NEW DRUG PRICING CAMPAIGN: 6-Figure Ad Buy Launches to Support Massachusetts Proposals to Lower Drug Prices

BOSTON, MA — After drug prices for MassHealth doubled in five years, Governor Charlie Baker and the state legislature are advancing budget proposals that would require drug companies to justify exorbitant prices and allow the state to negotiate drug costs on behalf of patients and taxpayers. In support of this effort, Patients For Affordable Drugs Now, a bipartisan national patient organization, is launching a 6-figure ad campaign to support the budget proposal and give residents tools to contact their legislators in support of these reforms.

"The status quo gives drug companies carte blanche to dip into Massachusetts’ state coffers and patients’ pockets, and it’s time for change,” said David Mitchell, a cancer patient and the founder of Patients For Affordable Drugs Now. “Massachusetts residents are suffering under relentless prescription drug price hikes. We support Governor Baker, consumer groups, and the state legislature's efforts to curtail rising drug prices, and we are excited to give residents the tools they need to take a stand."


As part of the campaign Patients For Affordable Drugs Now will:

  • Launch video ads on YouTube, Facebook, Twitter, and across local digital platforms that tell the story of a Massachusetts resident who couldn’t afford the price of her life-saving drugs.

  • Give Commonwealth residents digital tools to contact legislators via letters, Facebook, and Twitter in support of the measures.

  • Elevate the voices of local patients to demonstrate the human toll of high-priced drugs on Commonwealth residents.

Patients For Affordable Drugs Now has shared drug pricing stories in Massachusetts, sending two patients to testify before the Joint Committee on Health Care Financing and publishing a raft of patient stories on its website to underscore the urgency of the drug pricing crisis in Massachusetts.

  • Kathleen Rider, Otis, MA: “I am on a fixed income and am forced to shell out $145 for the medication every three months. It adds up. The stress of having such a costly medicine does affect my mental health. This is a necessary medication for me.”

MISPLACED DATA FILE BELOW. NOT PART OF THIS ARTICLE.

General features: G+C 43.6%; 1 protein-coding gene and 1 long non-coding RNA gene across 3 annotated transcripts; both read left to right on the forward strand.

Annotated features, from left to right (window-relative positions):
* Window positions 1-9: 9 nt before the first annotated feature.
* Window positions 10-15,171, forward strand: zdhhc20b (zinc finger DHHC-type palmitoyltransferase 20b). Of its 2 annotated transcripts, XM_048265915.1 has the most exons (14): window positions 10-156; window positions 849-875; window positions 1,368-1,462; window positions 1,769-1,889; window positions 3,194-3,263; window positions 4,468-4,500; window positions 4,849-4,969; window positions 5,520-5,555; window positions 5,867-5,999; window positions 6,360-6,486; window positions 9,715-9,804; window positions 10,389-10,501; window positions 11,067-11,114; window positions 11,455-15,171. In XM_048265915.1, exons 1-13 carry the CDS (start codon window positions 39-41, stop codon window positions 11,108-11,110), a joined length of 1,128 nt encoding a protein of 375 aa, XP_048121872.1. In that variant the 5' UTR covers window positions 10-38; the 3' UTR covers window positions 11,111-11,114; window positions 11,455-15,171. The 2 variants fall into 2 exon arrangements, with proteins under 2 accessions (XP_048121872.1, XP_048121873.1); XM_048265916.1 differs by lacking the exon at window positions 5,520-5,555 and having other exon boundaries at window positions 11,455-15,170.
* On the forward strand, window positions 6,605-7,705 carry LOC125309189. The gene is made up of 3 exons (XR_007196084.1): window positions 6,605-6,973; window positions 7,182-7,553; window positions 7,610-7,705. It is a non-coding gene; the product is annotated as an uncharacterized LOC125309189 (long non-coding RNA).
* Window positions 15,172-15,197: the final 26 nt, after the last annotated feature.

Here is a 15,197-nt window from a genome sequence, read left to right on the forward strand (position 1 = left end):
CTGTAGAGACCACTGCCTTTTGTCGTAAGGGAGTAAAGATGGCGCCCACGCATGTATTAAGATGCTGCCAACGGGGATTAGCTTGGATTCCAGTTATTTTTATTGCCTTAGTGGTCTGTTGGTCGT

• Diane Sarmento, Lowell, MA: “I am a Medicare patient who was prescribed Ampyra, which is meant to strengthen my muscles and improve my overall quality of life. But the price of this drug is prohibitive: when I can't get assistance, I can't afford it.”

  • John Wood, West Springfield, MA: “I have type 2 diabetes that I work to keep at bay by living a healthy lifestyle. However, I also take Onglyza to help maintain my A1C levels. I usually fall into the Medicare donut hole within 6 months, causing a coverage gap. That’s when the price skyrockets to upwards of $450.”


Governor Baker and the Massachusetts State Senate agree on key provisions to lower drug prices. Their plan would allow MassHealth to negotiate lower drug prices and:

  • Establish and publicly post a target value for the drug;

  • Guarantee a public hearing where drug manufacturers discuss and justify their prices;

  • Require oversight, reporting, or an accountability process for the drug manufacturer if negotiations fail.

MassBio has tried to water down the budget plan by lobbying to remove any public posting of drug value and weaken enforcement mechanisms. Today’s campaign will push back against the effort by drug corporations to keep prices high. 

According to recent polling from the Kaiser Family Foundation, only 25 percent of Americans say they trust drug corporations to price their products fairly. Nearly one in fourAmericans report difficulty affording their prescription medications.
Patients For Affordable Drugs Now is a bipartisan 501(c)(4) national patient organization focused exclusively on policies to lower drug prices. To maintain its independence, the group does not accept donations from organizations that profit from the development and distribution of prescription drugs.